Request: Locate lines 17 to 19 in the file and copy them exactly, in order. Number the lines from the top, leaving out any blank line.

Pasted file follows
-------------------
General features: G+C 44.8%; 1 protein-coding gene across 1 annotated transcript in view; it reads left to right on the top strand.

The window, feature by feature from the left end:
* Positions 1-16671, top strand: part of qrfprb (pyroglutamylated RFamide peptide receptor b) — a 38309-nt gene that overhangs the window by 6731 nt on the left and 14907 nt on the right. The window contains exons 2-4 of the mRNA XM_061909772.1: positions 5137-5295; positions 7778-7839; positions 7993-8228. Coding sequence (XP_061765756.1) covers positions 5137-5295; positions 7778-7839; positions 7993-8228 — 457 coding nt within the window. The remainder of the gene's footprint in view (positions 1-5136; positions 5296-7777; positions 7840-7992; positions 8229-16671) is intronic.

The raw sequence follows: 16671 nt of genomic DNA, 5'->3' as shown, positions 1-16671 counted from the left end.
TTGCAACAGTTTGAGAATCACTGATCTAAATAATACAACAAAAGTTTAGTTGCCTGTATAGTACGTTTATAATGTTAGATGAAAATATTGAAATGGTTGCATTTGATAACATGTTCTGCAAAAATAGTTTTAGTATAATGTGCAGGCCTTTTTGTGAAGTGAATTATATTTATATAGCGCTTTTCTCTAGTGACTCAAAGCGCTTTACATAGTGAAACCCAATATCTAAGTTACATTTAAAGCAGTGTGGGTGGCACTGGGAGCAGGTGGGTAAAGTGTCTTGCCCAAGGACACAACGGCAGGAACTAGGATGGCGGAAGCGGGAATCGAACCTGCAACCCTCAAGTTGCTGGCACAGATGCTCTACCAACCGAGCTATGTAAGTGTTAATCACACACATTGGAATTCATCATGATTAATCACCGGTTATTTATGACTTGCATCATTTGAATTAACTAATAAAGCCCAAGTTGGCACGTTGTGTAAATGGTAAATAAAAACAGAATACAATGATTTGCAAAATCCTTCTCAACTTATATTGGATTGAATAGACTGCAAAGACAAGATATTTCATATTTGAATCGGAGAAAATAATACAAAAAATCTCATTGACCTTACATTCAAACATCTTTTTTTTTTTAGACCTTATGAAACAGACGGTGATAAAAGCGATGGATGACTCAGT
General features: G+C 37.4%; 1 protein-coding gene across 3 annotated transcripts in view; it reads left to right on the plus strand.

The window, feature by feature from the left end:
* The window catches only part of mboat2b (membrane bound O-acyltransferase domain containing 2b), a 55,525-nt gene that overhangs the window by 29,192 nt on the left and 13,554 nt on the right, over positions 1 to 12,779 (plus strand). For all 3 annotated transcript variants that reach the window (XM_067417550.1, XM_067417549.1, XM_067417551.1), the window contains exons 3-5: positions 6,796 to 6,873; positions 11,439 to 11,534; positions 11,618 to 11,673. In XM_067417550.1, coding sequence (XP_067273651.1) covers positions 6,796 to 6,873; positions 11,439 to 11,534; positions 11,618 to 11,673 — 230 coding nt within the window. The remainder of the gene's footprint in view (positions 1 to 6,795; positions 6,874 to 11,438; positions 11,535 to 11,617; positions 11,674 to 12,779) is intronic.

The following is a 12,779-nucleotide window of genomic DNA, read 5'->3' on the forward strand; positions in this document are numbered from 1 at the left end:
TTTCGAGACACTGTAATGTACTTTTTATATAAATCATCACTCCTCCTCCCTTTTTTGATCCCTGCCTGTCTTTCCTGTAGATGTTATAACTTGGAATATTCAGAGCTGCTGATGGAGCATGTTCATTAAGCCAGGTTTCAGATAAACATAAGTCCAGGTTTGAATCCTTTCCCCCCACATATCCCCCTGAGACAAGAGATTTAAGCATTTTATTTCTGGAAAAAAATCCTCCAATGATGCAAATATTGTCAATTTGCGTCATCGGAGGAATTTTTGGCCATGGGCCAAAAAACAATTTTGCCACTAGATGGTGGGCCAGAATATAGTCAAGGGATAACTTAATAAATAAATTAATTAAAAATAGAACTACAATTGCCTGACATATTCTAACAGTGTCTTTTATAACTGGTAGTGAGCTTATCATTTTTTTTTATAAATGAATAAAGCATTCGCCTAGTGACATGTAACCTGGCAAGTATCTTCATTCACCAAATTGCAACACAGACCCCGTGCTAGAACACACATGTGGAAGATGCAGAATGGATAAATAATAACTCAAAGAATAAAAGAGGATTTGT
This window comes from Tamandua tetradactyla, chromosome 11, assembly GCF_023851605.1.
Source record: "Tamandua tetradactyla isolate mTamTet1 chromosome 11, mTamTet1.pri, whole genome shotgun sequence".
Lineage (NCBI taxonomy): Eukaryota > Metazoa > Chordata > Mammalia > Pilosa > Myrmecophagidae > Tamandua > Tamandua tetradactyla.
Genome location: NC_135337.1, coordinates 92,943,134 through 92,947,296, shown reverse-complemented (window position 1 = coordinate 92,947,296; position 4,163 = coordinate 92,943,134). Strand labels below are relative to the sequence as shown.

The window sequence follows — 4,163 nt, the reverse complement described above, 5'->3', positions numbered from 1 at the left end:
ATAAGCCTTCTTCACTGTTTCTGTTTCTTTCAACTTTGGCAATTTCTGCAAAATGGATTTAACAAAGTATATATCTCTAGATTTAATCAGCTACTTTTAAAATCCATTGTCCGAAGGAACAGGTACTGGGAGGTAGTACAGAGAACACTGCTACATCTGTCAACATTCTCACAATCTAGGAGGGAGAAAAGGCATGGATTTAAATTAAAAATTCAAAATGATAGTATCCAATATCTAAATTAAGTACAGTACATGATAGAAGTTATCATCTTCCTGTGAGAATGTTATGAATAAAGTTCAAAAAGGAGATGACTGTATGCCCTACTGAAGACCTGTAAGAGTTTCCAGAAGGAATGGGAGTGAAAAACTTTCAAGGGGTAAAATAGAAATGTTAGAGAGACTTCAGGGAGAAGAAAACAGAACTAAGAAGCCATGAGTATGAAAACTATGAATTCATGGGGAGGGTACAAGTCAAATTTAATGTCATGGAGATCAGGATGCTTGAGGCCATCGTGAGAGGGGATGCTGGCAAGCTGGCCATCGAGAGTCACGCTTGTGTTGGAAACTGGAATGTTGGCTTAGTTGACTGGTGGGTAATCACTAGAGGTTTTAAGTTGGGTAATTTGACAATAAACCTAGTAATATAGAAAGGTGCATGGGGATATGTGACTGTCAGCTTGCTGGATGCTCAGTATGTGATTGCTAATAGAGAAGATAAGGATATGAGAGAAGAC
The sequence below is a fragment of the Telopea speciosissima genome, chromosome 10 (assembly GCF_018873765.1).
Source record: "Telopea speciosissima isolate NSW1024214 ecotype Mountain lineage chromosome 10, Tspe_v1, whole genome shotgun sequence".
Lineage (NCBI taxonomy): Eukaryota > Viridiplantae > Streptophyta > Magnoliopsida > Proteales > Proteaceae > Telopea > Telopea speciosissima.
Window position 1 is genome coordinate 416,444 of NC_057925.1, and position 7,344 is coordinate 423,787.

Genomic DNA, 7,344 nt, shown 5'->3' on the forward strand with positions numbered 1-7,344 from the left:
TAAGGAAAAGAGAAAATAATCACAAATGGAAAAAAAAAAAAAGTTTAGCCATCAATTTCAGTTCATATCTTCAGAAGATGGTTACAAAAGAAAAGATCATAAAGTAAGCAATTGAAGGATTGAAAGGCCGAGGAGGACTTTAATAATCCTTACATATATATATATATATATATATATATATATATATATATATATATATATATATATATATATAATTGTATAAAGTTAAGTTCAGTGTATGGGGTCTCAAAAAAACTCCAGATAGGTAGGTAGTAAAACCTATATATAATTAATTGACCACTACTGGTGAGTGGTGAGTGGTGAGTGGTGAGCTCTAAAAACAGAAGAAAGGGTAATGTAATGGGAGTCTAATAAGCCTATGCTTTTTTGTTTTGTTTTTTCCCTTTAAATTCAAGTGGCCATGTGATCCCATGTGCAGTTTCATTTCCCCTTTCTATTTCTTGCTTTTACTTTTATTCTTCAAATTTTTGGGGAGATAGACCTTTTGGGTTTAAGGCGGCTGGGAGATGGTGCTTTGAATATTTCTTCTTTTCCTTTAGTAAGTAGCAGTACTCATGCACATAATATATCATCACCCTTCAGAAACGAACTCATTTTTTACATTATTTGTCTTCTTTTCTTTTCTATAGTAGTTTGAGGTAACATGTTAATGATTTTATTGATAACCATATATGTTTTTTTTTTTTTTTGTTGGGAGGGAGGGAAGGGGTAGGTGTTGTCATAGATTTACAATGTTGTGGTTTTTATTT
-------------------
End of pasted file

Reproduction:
The sequence below is a fragment of the Telopea speciosissima genome, chromosome 10 (assembly GCF_018873765.1).
Source record: "Telopea speciosissima isolate NSW1024214 ecotype Mountain lineage chromosome 10, Tspe_v1, whole genome shotgun sequence".
Lineage (NCBI taxonomy): Eukaryota > Viridiplantae > Streptophyta > Magnoliopsida > Proteales > Proteaceae > Telopea > Telopea speciosissima.